Southern Live Oak (Quercus virginiana)
A large, sprawling, picturesque tree that is highly desirable as a landscape tree. The live oak tree is one of the broadest spreading of the oaks, providing large areas of deep, inviting shade. Reaching 40 to 60 feet in height with a 60 to 100 foot spread and usually possessing many sinuously curved trunks and branches.
The live oak tree is an impressive sight for any large-scaled landscape. Give it plenty of room since the trunk can grow to more than six feet in diameter. An amazingly durable American native tree, it can measure its life in centuries if properly located and cared for in the landscape.
In Texas, live oak trees learned ten thousand years ago that Texas soils and environmental conditions are not conducive for propagation from the acorns. They depend on animals and birds to transplant acorns away from the parent tree for the sake of forest diversity. Live oaks are very bad parents and do not want competition from their siblings, so they predispose a fungus to kill the germination of the acorns that remain under the tree.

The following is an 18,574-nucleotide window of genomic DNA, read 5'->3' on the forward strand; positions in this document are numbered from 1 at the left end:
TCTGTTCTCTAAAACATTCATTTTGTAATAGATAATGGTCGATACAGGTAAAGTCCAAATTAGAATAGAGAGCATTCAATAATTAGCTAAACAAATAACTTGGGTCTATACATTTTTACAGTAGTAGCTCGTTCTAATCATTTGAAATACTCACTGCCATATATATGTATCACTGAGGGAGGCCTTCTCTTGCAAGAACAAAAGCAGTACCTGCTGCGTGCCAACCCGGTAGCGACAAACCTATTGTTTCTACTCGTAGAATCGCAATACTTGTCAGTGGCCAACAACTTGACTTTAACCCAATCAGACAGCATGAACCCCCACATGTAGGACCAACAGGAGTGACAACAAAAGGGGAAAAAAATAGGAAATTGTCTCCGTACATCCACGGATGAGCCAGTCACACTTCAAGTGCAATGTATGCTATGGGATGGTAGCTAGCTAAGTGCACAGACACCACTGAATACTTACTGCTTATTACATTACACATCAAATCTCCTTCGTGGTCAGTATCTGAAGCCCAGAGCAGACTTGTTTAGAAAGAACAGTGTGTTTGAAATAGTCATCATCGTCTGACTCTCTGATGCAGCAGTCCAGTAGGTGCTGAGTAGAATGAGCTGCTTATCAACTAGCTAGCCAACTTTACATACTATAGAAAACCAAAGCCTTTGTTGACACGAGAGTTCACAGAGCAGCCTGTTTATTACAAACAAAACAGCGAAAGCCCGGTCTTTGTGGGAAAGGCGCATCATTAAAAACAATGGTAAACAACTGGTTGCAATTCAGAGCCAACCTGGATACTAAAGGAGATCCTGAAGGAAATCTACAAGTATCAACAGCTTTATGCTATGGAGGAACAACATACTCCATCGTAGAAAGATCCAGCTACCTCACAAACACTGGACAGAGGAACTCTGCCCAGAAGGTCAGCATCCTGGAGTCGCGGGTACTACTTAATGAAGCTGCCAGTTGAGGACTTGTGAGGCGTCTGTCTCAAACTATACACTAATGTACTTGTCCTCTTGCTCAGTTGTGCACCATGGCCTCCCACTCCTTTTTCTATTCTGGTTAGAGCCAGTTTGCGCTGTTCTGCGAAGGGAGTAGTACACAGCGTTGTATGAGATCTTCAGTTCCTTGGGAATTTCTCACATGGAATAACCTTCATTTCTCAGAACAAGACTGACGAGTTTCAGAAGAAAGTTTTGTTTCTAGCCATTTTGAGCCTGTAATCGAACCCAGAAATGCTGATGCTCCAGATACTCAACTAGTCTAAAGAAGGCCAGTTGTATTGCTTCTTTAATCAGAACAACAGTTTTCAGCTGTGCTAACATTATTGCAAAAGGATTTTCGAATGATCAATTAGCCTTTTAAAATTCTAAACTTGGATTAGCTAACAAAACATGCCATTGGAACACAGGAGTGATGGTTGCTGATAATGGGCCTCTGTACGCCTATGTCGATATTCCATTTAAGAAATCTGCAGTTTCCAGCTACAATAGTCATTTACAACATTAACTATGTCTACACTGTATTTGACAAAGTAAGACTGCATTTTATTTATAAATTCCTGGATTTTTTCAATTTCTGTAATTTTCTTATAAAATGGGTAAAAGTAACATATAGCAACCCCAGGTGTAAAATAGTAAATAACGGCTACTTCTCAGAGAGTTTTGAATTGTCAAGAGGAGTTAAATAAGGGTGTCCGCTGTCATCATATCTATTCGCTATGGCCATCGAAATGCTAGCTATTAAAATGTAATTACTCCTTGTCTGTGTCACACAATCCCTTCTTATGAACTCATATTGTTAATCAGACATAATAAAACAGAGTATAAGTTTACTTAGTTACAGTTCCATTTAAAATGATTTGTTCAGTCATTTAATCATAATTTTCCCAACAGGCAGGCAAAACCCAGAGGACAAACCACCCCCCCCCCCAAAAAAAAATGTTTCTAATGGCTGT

Live oaks propagate in a very unusual manner, they put out ramets (sending-up root sprouts) from the mature roots, or otherwise a bud that grows off the root. This method ensures 100% survival as the new shoots have a fully mature root system for support. They actually clone themselves, a Mott or grove of a few or up to hundreds of trees are really all the same tree and can cover large acreage areas.